10. Explain the significance of the handkerchief to Othello.
1. The musicians and the clown serve as comic relief after the dramatic events of Act II. The musicians’ serenade depicts an Elizabethan custom of awakening people of rank with music on special occasions. The clown’s comment on the musicians’ instruments provides bawdy humor for the audience and commentary on the health conditions of sixteenth century Naples.
2. Iago pretends to be acting on Iago’s behalf when he tells him he will keep Othello away while Cassio and Desdemona speak. His real motive is to set up the circumstance in which Othello can find Cassio and Desdemona together for Iago to use as additional “ocular proof” of their infidelity.
3. When Emilia says that Iago is as upset by the rift between Cassio and Othello “as if the cause were his,” she demonstrates how she too has been fooled by Iago’s pretense....
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Act IV, Scenes 1-3 Questions and Answers
1. How does Othello react to Iago’s images of infidelity?
2. Why does Iago speak to Cassio about Bianca?
3. Explain how the handkerchief has increased in significance.
4. How has Othello changed up to this point in the play?
5. Explain the difference in the relationship between Desdemona and Othello compared to when they first arrived in Cyprus.
6. Why is Emilia’s belief about what is causing Othello’s behavior ironic?
7. What clue does Emilia offer about Iago’s own jealousy?
8. Why is Roderigo annoyed at Iago?
9. What is the dramatic significance of the “willow” song?
10. To what does Emilia attribute the fact that women betray their husbands?
1. When Iago suggests that Desdemona and Cassio “kiss in private” and lie naked together, Othello falls into a trance.
2. Iago carefully contrives to have Othello eavesdrop on a conversation between Cassio and him. When Iago elicits responses from Cassio about Bianca, Othello thinks he is speaking disparagingly about Desdemona. Iago does this to convince Othello more conclusively of their secret love.
3. When Bianca enters, she jealously berates Cassio for having given her “some minx’s token” and instructs him to “give it to your hobbyhorse.” Of course Othello believes the hobbyhorse to be Desdemona and is...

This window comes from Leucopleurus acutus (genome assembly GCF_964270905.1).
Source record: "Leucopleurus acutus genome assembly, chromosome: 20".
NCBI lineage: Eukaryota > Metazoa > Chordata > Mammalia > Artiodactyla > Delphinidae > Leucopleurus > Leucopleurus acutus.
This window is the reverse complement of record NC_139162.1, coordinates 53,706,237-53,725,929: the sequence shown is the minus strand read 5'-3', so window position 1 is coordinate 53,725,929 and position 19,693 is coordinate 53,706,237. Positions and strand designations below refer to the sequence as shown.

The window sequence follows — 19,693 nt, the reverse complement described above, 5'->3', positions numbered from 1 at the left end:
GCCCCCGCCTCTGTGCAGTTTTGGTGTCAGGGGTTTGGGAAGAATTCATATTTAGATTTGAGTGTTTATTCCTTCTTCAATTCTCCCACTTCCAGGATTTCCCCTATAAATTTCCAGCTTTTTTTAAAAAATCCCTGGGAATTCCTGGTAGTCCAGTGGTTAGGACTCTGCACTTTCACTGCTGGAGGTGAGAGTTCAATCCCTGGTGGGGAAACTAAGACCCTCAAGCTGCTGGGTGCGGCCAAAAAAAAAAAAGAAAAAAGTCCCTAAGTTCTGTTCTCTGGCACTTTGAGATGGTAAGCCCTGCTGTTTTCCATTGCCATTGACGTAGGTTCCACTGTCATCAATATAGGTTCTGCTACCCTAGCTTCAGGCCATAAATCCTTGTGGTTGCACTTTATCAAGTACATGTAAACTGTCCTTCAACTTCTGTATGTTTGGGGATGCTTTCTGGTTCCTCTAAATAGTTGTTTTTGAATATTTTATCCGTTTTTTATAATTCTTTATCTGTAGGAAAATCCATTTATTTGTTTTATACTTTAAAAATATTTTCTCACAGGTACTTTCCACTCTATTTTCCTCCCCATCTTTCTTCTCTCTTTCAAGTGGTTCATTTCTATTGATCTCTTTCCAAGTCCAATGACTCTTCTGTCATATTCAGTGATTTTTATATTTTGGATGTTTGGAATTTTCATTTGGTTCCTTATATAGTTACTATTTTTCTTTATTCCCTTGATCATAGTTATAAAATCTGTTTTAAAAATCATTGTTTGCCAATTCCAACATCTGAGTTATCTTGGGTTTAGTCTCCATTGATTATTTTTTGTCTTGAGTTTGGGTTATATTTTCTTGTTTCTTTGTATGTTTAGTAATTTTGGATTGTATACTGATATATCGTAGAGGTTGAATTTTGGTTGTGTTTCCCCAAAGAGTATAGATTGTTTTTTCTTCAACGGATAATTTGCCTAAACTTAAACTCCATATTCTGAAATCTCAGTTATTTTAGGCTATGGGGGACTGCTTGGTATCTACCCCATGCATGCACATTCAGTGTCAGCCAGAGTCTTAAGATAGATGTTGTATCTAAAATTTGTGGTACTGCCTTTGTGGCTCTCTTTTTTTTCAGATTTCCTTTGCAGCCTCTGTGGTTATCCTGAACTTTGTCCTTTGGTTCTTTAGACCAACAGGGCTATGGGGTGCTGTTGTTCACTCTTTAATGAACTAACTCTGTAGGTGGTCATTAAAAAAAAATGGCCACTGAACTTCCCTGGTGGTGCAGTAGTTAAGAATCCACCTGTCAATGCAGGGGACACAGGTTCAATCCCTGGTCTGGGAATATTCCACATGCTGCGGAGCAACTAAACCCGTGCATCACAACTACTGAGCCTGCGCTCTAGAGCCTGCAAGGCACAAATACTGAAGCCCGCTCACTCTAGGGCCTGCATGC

(The entire section is 542 words.)
Act V, Scenes 1-2 Questions and Answers
1. Explain Iago’s attitude toward Roderigo and Cassio.
2. How does Othello come to think that Iago has kept his vow?
3. What function does the presence of Lodovico and Gratiano serve?
4. Why does Iago stab Roderigo?
5. How does Iago cast aside suspicion of his own part in the plot to kill Cassio?
6. When does Othello show a change of heart towards Desdemona?
7. Why does Othello mention the handkerchief so often?
8. Why does Othello kill Desdemona?
9. How are all the plots and schemes revealed at the end of the play?
10. Why does Othello kill himself?
1. Iago demonstrates a callous attitude toward Roderigo and Cassio. Up to this point, he has used them to achieve his goals, so to him their deaths would be more valuable than their lives. If Roderigo is dead, then Iago would not have to compensate him for the jewels he tricked from him. If Cassio is dead, there is no risk of his being informed about Iago’s plan by Othello.
2. When Othello hears Cassio cry out after being wounded by Iago, he believes that Iago has kept his vow to kill Cassio.
3. Lodovico and Gratiano enter the street at the cries for help. Lodovico’s comment “Let’s think’t unsafe / To come into the cry without more help” suggests the danger that exists. Their presence also provides an “audience”...
(The entire section is 540 words.)